Last week, I took a quick look at plate-discipline statistics for hitters, and tried to determine an overall grade of just how disciplined certain hitters are. Unfortunately, as some folks pointed out in the comments section of that article, my methodology was flawed. I'm currently reworking some of the data behind the scenes, and hopefully I'll revisit that post at some point with more accurate and telling results. Due to the changes in my research, I will take a different route to analyze pitchers' plate-discipline stats in this article.
First, I'll share a bit of what I had been working on before I changed course. Just as I did for hitters, I looked at each plate-discipline statistic (O-Contact%, Z-Swing%, etc. Again, here is FanGraphs' glossary of the terms you need to know). I find these percentages to be highly difficult to interpret without context or being made relative to league averages. The plan of attack to solve this was to take all 81 qualified pitchers from 2013, determine the means, standard deviations, and ultimately the Z-Scores for each stat so that it is easy to measure how an individual's percentage ranks related to that of his peers.
My next step was to total the Z-Scores, and reach a conclusive metric that collectively shows how an individual's plate discipline ranked from league average, as an aggregate of all nine stats. As I mentioned earlier, some commenters pointed out the redundancy involved in doing this, as well as general inaccuracies. In any case, here are some results:
|"Name"||O-Swing% zsc||Z-Swing% zsc||Swing% zsc||O-Contact% zsc||Z-Contact% zsc||Contact% zsc||Zone% zsc||F-Strike% zsc||SwStr% zsc||Sum of Z Scores|
As you can see, Matt Harvey ranks at the top, followed by Cole Hamels and a pair of Cy Young winners. However, the Sum of Scores don't really correlate strongly with any other metrics. For example, the Sum of Scores had an R^2 value of .35 with xFIP; SwStr% alone correlates more strongly with xFIP. There's no need to put much stock in this yet. I'll be sure to update if I make any progress in the future. In any case, the real information in the chart lies in the individual Z Scores, as they are now much easier to interpret relative to the average qualified pitcher. I'll leave you to gloss over the entire spreadsheet of scores here.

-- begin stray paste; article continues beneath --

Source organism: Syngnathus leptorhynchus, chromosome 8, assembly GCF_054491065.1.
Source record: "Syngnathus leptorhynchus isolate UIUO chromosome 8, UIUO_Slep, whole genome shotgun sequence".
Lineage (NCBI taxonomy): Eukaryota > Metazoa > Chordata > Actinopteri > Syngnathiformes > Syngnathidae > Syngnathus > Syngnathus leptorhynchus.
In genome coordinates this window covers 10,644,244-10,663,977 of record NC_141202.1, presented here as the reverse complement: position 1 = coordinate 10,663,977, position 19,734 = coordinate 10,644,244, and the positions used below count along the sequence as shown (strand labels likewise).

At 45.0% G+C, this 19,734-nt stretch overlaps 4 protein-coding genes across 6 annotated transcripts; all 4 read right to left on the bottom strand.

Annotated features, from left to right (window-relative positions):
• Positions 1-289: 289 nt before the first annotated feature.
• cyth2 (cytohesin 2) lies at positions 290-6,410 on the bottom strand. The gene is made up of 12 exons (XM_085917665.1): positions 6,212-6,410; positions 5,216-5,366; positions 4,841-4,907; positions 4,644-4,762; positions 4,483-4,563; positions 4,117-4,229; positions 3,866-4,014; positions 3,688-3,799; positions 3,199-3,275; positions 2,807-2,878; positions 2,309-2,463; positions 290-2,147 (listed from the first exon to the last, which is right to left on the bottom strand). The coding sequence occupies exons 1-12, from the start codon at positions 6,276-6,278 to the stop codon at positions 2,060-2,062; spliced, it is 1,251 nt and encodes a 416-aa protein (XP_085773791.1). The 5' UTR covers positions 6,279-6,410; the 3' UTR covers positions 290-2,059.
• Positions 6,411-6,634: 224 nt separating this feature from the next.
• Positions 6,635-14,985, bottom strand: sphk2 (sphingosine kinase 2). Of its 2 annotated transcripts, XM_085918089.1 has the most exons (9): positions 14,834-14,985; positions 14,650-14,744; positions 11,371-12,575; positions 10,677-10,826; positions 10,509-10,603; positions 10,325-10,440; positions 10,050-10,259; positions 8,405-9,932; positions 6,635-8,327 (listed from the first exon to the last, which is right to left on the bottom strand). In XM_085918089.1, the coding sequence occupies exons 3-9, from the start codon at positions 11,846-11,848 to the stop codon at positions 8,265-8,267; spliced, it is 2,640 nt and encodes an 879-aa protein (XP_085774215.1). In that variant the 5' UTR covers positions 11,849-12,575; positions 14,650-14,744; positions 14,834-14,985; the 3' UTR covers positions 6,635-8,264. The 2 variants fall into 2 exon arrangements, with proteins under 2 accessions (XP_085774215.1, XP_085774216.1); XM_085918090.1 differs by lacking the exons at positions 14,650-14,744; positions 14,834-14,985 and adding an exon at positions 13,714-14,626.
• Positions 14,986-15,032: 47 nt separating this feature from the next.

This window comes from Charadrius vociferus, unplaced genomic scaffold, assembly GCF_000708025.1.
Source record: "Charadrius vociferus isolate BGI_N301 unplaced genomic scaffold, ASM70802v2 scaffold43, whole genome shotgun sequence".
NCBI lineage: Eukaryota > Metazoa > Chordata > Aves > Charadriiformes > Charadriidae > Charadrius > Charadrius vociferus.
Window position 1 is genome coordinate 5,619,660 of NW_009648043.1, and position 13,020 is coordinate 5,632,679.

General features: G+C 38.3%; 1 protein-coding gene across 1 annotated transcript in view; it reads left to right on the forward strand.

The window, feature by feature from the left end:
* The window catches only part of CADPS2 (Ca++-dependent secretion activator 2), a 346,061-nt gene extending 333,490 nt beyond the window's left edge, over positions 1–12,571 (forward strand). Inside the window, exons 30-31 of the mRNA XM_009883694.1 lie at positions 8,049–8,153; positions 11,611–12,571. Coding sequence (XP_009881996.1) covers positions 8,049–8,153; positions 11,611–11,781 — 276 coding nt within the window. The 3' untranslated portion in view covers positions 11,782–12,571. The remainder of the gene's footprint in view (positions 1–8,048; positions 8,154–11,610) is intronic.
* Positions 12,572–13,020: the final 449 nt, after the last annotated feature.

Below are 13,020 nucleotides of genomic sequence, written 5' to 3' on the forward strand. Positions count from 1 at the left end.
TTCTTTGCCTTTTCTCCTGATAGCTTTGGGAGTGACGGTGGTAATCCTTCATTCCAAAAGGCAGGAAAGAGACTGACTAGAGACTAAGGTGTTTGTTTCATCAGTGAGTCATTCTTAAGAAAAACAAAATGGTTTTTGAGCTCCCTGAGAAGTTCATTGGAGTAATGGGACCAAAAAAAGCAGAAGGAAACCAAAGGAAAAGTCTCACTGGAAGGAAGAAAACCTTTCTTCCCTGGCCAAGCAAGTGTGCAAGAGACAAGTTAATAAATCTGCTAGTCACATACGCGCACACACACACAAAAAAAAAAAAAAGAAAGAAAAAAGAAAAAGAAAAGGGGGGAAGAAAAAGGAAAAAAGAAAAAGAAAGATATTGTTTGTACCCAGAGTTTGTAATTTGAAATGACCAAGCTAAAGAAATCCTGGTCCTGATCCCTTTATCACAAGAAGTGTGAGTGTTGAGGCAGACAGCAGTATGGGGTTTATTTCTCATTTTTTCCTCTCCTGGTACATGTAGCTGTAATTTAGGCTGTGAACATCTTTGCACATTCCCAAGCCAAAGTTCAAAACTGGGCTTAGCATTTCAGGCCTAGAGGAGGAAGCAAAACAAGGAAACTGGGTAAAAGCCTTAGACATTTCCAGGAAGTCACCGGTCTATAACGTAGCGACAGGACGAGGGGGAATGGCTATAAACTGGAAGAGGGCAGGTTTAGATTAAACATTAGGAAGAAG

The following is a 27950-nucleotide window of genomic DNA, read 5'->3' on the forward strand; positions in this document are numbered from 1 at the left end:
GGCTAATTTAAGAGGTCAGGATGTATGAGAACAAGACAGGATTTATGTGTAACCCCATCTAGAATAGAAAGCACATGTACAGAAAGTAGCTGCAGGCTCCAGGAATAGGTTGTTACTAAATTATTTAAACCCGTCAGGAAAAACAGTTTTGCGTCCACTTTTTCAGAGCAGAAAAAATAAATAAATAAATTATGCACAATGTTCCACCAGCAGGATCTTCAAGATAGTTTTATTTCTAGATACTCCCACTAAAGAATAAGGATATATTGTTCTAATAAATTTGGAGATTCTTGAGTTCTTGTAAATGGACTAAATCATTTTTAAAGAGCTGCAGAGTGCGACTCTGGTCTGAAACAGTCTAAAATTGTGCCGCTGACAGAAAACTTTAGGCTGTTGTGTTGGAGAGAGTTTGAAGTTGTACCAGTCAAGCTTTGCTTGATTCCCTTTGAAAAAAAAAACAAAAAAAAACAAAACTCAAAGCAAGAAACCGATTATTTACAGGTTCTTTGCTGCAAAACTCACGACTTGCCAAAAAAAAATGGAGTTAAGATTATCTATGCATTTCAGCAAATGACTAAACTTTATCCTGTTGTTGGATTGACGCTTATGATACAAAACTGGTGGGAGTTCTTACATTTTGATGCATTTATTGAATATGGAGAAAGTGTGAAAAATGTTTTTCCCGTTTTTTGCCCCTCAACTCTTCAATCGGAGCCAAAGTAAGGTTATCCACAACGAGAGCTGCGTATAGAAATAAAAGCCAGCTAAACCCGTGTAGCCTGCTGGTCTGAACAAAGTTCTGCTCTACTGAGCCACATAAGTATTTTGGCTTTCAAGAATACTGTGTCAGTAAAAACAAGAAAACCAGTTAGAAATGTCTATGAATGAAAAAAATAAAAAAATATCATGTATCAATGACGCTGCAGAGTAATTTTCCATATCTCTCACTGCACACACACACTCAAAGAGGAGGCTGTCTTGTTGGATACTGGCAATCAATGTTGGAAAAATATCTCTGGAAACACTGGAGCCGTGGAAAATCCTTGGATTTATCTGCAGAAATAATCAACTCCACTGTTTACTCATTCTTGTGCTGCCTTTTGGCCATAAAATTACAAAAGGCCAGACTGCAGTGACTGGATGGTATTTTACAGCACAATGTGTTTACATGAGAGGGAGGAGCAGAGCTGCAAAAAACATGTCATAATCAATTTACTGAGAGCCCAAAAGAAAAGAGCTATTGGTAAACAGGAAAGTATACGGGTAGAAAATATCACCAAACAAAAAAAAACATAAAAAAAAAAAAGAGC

Now, on to some things that may hold a little more weight. You may have noticed, on that FanGraphs glossary page I linked earlier, that there was a note regarding swinging strikes percentage, and not to confuse them with whiff rate. This hasn't been an issue for me personally, as I tend to stick to FanGraphs for data collection and they don't carry whiff rate. Whiff rate is simply the number of swings-and-misses on swings, whereas swinging strike percentage is swings-and-misses on all pitches. I've never used whiff rate, so naturally I am curious as to its value.
Predictably, I am not the first to take a more in-depth look at whiff rates, and Blake Murphy wrote this here at BtBS a while back. In my study, I took all pitchers from 2013 with at least 50 Innings Pitched and tested their correlations with actual strikeout percentages. Results show that whiff rate correlated with strikeout percentage at an R^2 coefficient of .68, while swinging strike percentage had an R^2 of .64. On the other hand, swinging strike percent correlated a tiny bit better with xFIP than whiff rate. With the 88 qualified pitchers from 2012, correlations are almost identical to those above. Whiff rate had a R^2 of .69 with strikeout rate, while swinging strike percentage correlated at .65.
In jumping back to the 2013 data of those with at least 50 IP, I thought I'd use whiff rate to determine those who may be due for a rise or fall in terms of K%, by simply subtracting K% from whiff rate. Here is a chart of the top five, and another of the bottom five (by biggest whiff rate - strikeout rate):
|Rank||Name||K%||Whiff Rate||Whiff - K%|
I suppose this provides some hope for Nationals fans as Taylor Jordan might have a bit more swing-and-miss in his game than you'd think by just looking at K/9. Also, Scott Rice had a higher whiff rate than Craig Kimbrel, so that's always fun. Here is the same idea, only with qualified starters from this past year:
|Name||K%||Whiff Rate||Whiff - K%|
|1||Jorge de la Rosa||15.70%||20.00%||4.30%|
Jerome Williams is a guy that could see a nice bump in K% next year, and could provide some value for the Astros. The Rockies could really use a good year from de la Rosa, especially now that Jhoulys Chacin might be hurting.
I refuse on principle to acknowledge anything that diminishes my opinion of Jose Fernandez, so we won't talk about the bottom of that list. In all seriousness, there is clearly more to a strikeout than whiff rates, but it would be silly to dismiss this data especially since it correlates with strikeout rate better than swinging strike percentage. Here is the full spreadsheet for the two tables above.
I'll be sure to keep an eye on whiff rate a bit more going forward. Also, I'll keep working on the plate discipline stuff, so you can look forward to seeing a bit more of that in the future.
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All statistics courtesy of FanGraphs
Bryan Robinson is a Contributor at Beyond the Box Score. You can follow him on Twitter at @ProProjections.